Trump, who visited Seoul in November, has repeatedly threatened to scrap a bilateral free trade deal with South Korea, and last summer condemned what he called Seoul’s “talk of appeasement” with the North. “Talks are not the answer!” he tweeted on Aug. 30.
Moon, in turn, appeared to rebuke Trump’s threat to unleash “fire and fury” against North Korea, saying any military actions on the Korean peninsula required consultation and agreement from Seoul. He has publicly suggested military talks with the North in an effort to ease the growing impasse.
On Tuesday, Moon appeared to align with the U.S. view about the long-term goal of any negotiations, suggesting talks with Pyongyang this month might be a first step.
“The improvement of relations between North and South Korea cannot go separately [from] resolving North Korea’s nuclear program,” Moon said ahead of a Cabinet meeting.
Kim may feel he can offer talks from a position of strength. In September, his government tested its sixth and most powerful nuclear device. In November it tested a long-range ballistic missile that U.S. officials said could potentially reach anywhere in America.
In his New Year’s speech, Kim declared his nation had achieved the “historic feat of completing” its nuclear force and that the entire United States was now within range. He also warned that the “nuclear button” was on his desk, ready to be pushed, although it appears more symbolic than strategic.
North Korea still has not developed a nuclear weapon that can survive a missile launch and reentry, though U.S. officials say that’s probably a matter of time. And the country still uses liquid-fueled ballistic missiles that take hours or days to launch.
Trump weighed in with a tweet Tuesday: “North Korean Leader Kim Jong Un just stated that the ‘Nuclear Button is on his desk at all times.’ Will someone from his depleted and food starved regime please inform him that I too have a Nuclear Button, but it is a much bigger & more powerful one than his, and my Button works!”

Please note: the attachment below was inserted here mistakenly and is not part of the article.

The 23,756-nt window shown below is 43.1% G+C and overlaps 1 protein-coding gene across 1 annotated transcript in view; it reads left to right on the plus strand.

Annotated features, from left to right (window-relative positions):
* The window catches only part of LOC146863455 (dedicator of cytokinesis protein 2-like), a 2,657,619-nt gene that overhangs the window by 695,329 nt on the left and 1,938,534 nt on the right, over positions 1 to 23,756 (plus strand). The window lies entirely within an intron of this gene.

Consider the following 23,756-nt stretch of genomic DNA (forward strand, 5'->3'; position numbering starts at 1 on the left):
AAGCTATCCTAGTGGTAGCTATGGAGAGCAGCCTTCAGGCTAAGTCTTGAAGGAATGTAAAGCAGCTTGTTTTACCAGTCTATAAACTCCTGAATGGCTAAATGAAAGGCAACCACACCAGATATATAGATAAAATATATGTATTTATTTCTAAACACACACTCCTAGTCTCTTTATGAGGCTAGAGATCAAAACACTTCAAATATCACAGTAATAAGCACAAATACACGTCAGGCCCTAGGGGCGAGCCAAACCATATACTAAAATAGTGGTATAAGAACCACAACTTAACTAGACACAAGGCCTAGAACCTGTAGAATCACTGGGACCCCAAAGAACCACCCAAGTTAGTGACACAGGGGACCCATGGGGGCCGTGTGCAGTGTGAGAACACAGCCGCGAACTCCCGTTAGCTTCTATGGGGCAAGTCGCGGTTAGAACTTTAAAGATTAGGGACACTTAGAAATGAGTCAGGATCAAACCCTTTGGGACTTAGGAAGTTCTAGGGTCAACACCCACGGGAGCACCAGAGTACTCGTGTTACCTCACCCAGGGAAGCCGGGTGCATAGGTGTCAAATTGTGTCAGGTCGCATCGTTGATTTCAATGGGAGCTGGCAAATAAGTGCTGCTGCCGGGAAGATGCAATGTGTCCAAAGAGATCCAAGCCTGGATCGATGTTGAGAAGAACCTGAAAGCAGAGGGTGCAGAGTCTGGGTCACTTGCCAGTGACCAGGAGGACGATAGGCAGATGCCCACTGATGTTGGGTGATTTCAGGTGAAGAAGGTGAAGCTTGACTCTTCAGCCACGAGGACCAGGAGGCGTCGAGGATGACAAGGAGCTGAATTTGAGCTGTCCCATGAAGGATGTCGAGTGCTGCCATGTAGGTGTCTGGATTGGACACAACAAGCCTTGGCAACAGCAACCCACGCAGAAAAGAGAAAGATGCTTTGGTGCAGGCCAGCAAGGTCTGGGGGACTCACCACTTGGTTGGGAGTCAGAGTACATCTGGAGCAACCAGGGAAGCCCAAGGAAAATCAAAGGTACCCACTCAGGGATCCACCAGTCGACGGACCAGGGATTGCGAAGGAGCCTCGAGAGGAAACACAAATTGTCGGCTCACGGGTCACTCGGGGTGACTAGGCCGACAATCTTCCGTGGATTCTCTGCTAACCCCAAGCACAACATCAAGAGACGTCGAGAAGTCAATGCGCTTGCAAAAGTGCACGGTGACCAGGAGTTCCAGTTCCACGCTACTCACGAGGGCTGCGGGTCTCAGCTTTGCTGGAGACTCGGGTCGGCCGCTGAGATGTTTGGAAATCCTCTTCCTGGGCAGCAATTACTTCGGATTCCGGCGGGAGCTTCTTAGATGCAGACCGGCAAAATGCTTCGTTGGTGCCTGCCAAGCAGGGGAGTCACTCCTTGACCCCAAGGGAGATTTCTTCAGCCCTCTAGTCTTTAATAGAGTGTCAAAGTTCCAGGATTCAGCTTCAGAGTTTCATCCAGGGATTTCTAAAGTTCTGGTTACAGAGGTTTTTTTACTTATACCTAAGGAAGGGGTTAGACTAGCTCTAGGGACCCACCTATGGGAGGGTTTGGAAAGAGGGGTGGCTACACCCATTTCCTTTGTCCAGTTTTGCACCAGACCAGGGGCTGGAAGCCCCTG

In his speech, Kim appeared conciliatory toward South Korea, saying the two countries “should lower the military tensions on the Korean peninsula to create a peaceful environment.”
Rather than showing strength, Kim may be showing his skill at making the best of a weak hand, said Sue Mi Terry, a former CIA analyst who now holds the Korea Chair at the Center for Strategic and International Studies, a nonpartisan Washington think tank.
“With his outreach offer, he has the potential to drive a wedge between Washington and Seoul at no cost to himself,” she said, adding he might even demand concessions in return for participation in the Olympics.
It would be a “propaganda gold medal for Kim,” Terry said. But if the Moon administration makes unilateral concessions to the North, she added, “it significantly risks straining the alliance” with the Trump administration.
Ian Bremmer, president of the Eurasia Group, a risk analysis consultancy, said Tuesday that the chances of a significant breakthrough, forged on the back of the Olympic Games, have elevated. But the unknown and potential spoiler is Trump’s reaction.
Trump could launch an “enormously dangerous” Twitter firestorm, Bremmer said, or “take a 180-degree turn,” take credit for any progress, as his tweet Tuesday seemed to do, and then revive talk of a possible deal with Pyongyang that only he could cut.
“We are at a bigger chance than during any time in the Obama administration for dialogue,” Bremmer said. “And we are at a bigger chance for war.”
For more on international affairs, follow @TracyKWilkinson on Twitter
5:55 p.m.: This article was updated with a tweet from President Trump.
4:45 p.m.: This article was updated with reaction from China.
This article was originally published at 4 p.m.